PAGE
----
- Allows me to set my focusing using a Bahtinov Mask. I place this on the end of my scope and I use SharpCap Pro along with PegaSus Motor Focus Control to make very fine adjustments until the star spikes are perfect.
- Once done, I remove the Bahtinov Mask and set a longer exposure – around 15 seconds.
- On the Mount controls within SharpCap Pro, there is a button that looks like an @ sign. This is SCP’s platsolve button. Press it. What this does, is use a program like Astrotortilla (configured also with SCP) to solve the picture it has just taken. This makes fine adjustments to my mount, and CDC is updated appropriately to the real position.
- At this point I take the cover off my Guidescope that I use for auto-guiding, and fire up PHD2. I do a quick check that PHD2 can see things (but do not ask to auto-guide until I’ve a target in view).
- Once I’m happy with the fact I can correctly select targets, I take the laptop I use to remote desktop into my setup inside and begin my imaging.
WARNING! Whilst you can now control your mount and telescopes remotely without you being next to it, be aware that – without you paying attention – your telescope may inadvertently crash into your mount and tripod legs as you get it to slew from one part of the sky to the next. Be aware of the limits of your setup. The ASCOM software allows you to set limits. You can also add a pier extension to your setup (highly recommended) like I have, that raises your scope away from the tripod legs.
What We Did
Being able to remotely control your astrophotography setup allows you to take advantage of the time in between all the long exposures that are necessary with this hobby. It allows you to remotely check on your imaging session which is a bonus when you’re trying to appear “present” with your family as well as just allowing you to keep warm on those long winter nights.
We ensured that we had a machine, set up correctly like you would expect for any imaging setup – the exception here is that you can remotely desktop to it over a strong network connection. It is also important to note that to do remote imaging you need the following at a bare minimum:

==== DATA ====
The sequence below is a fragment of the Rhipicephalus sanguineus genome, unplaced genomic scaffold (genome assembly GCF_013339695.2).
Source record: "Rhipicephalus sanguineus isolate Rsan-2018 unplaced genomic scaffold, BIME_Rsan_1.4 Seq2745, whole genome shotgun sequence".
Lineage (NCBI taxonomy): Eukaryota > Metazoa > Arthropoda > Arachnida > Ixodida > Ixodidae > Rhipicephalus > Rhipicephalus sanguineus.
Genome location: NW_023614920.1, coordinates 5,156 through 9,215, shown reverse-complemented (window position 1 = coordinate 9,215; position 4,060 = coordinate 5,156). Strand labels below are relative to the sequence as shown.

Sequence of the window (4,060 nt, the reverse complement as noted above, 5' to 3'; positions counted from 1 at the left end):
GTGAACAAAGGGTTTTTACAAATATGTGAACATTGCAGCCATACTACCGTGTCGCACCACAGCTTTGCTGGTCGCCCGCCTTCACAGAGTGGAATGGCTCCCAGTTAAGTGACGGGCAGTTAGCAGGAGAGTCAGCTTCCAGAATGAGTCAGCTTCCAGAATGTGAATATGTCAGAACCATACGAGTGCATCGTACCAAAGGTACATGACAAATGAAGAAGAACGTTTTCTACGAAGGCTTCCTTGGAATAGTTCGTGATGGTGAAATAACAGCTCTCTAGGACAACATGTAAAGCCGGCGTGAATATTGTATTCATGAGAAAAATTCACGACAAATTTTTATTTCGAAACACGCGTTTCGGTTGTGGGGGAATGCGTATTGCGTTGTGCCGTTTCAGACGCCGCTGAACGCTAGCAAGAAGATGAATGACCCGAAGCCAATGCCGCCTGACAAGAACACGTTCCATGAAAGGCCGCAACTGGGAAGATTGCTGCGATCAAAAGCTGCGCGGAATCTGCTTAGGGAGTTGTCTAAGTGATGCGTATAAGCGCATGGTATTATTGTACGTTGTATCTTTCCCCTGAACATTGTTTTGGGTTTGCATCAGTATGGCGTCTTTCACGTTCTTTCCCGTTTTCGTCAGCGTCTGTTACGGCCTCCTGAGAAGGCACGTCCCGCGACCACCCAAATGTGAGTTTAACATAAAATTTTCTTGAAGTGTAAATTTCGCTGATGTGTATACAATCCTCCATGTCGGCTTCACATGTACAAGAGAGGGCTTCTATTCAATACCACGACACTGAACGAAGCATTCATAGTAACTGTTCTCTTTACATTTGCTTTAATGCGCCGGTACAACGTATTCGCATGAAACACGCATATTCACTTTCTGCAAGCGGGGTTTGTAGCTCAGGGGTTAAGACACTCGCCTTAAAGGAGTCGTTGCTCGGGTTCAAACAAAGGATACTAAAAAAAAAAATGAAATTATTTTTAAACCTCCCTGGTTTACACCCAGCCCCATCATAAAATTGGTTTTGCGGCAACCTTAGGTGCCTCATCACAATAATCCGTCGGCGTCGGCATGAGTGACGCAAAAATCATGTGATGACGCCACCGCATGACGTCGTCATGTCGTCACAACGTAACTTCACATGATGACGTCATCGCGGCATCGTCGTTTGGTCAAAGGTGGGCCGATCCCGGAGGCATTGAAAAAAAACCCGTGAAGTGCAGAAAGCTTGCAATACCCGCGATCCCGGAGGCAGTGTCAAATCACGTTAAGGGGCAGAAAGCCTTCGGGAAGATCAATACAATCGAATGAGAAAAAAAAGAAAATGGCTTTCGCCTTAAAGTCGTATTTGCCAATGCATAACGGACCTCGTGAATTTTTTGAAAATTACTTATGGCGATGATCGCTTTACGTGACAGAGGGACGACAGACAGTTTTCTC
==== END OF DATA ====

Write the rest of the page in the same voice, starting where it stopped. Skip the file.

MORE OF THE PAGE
- PC to remote desktop to
- All imaging controls can be done by a computer:
- Mount slewing
- Camera control
If you don’t have all of the above – and many people have far more advanced set ups – then you need to get that PayPal account dusted off and expect to spend a few more £ on some things!
What I found was that I needed to invest in good quality, and appropriate USB cables. USB3.0 has a length limit of 3 metres – you have to have active repeaters to make them longer. Any more than this and you need a powered repeater. This should not be of concern for you because the “remote” part of this set up is handled by WiFi, not long cables. We’re not sitting inside and trailing long USB cables to our equipment outside. That’s not remote. That’s just a door in between you and your setup! So have cables that are an appropriate length, that does not get tangled in your set up as you slew your scope around.
I also found I needed to understand the power requirements more – not down to the voltage level [I’m sure that’s important] but I have nothing special here. My extension power ports are all good quality, surge protected, robust and housed in appropriate weather proof kit. I run cable tidy trunking through my garden to my kit to ensure they’re safely contained and shielded.
Once you have this remotely set up, you won’t look back in how you can take advantage of this great setup.